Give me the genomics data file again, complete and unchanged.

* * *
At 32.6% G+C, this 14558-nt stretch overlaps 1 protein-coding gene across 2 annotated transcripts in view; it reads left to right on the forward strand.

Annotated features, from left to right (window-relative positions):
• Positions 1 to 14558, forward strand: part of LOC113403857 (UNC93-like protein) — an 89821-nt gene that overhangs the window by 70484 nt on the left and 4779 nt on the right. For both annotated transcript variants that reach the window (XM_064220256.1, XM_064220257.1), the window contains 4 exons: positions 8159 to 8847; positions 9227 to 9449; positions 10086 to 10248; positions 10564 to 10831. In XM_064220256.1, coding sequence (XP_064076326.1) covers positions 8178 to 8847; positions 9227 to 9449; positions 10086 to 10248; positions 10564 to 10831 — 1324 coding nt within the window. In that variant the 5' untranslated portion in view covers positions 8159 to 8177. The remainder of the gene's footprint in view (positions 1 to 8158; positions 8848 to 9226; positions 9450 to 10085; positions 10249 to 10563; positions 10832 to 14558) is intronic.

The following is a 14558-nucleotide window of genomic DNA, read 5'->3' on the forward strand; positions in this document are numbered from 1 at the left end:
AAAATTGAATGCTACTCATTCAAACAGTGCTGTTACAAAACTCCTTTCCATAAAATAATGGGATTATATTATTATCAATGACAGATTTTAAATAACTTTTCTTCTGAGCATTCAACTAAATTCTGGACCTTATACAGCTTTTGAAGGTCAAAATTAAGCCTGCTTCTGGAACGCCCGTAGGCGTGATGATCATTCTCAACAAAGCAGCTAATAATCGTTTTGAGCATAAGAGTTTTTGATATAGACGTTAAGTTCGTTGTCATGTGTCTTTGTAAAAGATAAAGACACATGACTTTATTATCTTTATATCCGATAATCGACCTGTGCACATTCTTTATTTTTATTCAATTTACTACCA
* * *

At 32.6% G+C, this 14558-nt stretch overlaps 1 protein-coding gene across 2 annotated transcripts in view; it reads left to right on the forward strand.

Annotated features, from left to right (window-relative positions):
• Positions 1 to 14558, forward strand: part of LOC113403857 (UNC93-like protein) — an 89821-nt gene that overhangs the window by 70484 nt on the left and 4779 nt on the right. For both annotated transcript variants that reach the window (XM_064220256.1, XM_064220257.1), the window contains 4 exons: positions 8159 to 8847; positions 9227 to 9449; positions 10086 to 10248; positions 10564 to 10831. In XM_064220256.1, coding sequence (XP_064076326.1) covers positions 8178 to 8847; positions 9227 to 9449; positions 10086 to 10248; positions 10564 to 10831 — 1324 coding nt within the window. In that variant the 5' untranslated portion in view covers positions 8159 to 8177. The remainder of the gene's footprint in view (positions 1 to 8158; positions 8848 to 9226; positions 9450 to 10085; positions 10249 to 10563; positions 10832 to 14558) is intronic.

The following is a 14558-nucleotide window of genomic DNA, read 5'->3' on the forward strand; positions in this document are numbered from 1 at the left end:
AAAATTGAATGCTACTCATTCAAACAGTGCTGTTACAAAACTCCTTTCCATAAAATAATGGGATTATATTATTATCAATGACAGATTTTAAATAACTTTTCTTCTGAGCATTCAACTAAATTCTGGACCTTATACAGCTTTTGAAGGTCAAAATTAAGCCTGCTTCTGGAACGCCCGTAGGCGTGATGATCATTCTCAACAAAGCAGCTAATAATCGTTTTGAGCATAAGAGTTTTTGATATAGACGTTAAGTTCGTTGTCATGTGTCTTTGTAAAAGATAAAGACACATGACTTTATTATCTTTATATCCGATAATCGACCTGTGCACATTCTTTATTTTTATTCAATTTACTACCA